Some of Flashback’s early variants (but not Flashback.G) go beyond just patching network-aware applications, and intentionally damage system files. In particular, these early variants of Flashback disable Mac OS X’s built-in XProtect malware detection system by deleting some key files:
This intentional file deletion is particularly concerning not just because it prevents XProtect from working (Apple has updated XProtect to detect the earlier variants of Flashback), but also because it means that antivirus software cannot repair the damage; doing so would entail installing entirely new copies of the affected files, rather than just restoring them to their pre-infection state.
It is possible to repair the damage manually, by restoring files from Time Machine or another backup program, but it’s essential to do so from within the backup program to get the original permissions, which likely wouldn’t happen with a simple Finder copy.
Our Advice -- Intego tells me that the rate of infection by Flashback has increased significantly since it started using the combination of the Java vulnerabilities and the fake self-signed certificate. What I don’t yet have a sense of is how easy it is to run across a Web site that hosts Flashback, but there are both ways that users can be fooled into visiting such sites and ways legitimate sites can unwittingly end up hosting such malware.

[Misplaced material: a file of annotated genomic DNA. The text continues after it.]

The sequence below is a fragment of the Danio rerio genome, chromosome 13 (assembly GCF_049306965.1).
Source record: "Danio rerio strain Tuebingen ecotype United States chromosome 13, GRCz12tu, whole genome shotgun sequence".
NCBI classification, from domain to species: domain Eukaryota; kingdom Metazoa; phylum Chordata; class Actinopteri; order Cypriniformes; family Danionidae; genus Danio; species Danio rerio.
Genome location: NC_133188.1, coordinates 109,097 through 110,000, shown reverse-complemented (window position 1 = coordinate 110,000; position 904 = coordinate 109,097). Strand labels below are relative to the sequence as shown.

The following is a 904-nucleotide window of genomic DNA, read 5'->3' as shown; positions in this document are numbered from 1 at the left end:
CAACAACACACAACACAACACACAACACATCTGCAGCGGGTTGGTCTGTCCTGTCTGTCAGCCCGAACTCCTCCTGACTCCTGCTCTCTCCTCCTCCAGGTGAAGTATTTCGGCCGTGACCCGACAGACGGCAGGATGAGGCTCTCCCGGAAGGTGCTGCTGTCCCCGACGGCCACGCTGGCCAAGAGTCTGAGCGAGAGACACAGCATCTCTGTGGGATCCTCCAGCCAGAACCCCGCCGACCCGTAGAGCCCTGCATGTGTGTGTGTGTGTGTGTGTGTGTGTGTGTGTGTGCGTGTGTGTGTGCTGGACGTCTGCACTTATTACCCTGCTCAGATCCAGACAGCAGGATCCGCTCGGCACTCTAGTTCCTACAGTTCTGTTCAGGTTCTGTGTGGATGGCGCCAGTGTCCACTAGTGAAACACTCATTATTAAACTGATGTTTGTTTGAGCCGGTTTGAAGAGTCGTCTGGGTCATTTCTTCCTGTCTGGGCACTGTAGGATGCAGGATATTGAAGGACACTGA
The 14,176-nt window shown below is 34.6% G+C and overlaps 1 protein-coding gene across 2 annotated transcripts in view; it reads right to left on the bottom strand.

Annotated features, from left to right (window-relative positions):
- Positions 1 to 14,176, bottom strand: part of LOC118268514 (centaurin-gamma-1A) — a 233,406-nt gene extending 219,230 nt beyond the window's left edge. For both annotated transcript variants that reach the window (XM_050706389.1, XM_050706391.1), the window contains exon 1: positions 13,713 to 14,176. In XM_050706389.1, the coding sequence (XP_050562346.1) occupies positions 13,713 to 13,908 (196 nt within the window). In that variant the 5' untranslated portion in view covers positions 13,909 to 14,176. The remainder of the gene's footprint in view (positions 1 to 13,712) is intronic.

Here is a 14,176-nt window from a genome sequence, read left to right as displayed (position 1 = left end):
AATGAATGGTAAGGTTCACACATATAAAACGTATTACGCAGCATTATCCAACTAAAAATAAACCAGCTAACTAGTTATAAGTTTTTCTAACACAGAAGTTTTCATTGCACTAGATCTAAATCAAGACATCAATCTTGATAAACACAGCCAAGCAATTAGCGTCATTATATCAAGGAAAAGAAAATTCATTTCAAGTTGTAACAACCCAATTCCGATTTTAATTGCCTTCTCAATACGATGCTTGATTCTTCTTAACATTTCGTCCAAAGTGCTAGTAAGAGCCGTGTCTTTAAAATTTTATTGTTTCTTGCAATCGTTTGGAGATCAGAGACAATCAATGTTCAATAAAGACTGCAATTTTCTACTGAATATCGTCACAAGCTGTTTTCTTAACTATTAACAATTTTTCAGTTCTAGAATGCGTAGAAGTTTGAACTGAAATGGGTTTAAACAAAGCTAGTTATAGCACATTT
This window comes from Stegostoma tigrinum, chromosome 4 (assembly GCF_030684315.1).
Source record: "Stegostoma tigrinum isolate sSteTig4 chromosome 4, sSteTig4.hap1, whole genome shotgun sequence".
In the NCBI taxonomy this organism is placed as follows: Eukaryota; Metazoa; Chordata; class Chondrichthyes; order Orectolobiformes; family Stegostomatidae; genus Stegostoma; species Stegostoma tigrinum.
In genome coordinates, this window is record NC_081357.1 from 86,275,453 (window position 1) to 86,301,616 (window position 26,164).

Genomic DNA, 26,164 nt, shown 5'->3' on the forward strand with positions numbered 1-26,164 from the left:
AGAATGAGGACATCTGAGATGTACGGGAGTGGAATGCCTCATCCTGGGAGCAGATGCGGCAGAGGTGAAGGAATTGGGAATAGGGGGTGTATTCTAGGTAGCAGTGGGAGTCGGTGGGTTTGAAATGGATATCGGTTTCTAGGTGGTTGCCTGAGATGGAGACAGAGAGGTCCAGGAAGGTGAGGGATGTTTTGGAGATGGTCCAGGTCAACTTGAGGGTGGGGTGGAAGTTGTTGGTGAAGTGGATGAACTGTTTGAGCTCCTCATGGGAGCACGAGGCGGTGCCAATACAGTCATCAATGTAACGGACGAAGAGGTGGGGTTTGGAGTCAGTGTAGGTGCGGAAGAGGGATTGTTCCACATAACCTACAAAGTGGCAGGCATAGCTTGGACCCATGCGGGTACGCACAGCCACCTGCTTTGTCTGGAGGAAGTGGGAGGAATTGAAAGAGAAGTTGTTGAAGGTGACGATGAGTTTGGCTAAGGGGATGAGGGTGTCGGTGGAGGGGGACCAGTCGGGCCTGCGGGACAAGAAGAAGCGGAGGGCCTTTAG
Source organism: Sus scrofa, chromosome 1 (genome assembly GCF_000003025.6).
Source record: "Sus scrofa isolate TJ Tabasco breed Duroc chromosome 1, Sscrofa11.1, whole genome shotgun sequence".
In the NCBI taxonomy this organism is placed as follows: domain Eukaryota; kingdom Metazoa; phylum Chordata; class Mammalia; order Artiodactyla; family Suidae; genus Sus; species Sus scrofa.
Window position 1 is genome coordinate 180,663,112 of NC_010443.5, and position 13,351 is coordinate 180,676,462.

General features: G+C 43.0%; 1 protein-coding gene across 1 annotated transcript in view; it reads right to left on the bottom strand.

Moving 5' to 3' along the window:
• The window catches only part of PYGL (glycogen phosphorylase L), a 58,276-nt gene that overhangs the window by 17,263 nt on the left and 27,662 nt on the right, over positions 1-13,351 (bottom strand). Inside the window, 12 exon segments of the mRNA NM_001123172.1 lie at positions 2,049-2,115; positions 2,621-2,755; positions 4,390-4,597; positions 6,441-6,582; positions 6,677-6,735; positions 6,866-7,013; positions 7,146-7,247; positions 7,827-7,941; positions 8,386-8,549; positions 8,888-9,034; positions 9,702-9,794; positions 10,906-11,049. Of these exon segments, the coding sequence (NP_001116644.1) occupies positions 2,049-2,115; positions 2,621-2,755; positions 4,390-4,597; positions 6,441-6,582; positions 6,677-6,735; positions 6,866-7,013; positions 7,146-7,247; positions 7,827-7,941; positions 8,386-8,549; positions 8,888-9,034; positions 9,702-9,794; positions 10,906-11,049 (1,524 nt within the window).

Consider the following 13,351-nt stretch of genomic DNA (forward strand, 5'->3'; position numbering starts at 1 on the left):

Regardless, it is certainly possible to avoid infection by Flashback. Apple’s own XProtect has been updated to detect and protect against Flashback’s early variants, so as long as that’s active, you’re probably safe from any of those that may still exist. Nonetheless, to guard against the later variants, you must make sure you have either not installed Java in Lion, or kept your Java installation in Lion or Snow Leopard up to date. And barring that, if you get a prompt to approve a self-signed certificate from Apple, you must deny it.
Similarly, it’s possible to remove Flashback infections manually, if you have a fairly high level of technical sophistication (the information above should give you what you need to know, though I’d also recommend searching the Web for updated information about future Flashback changes).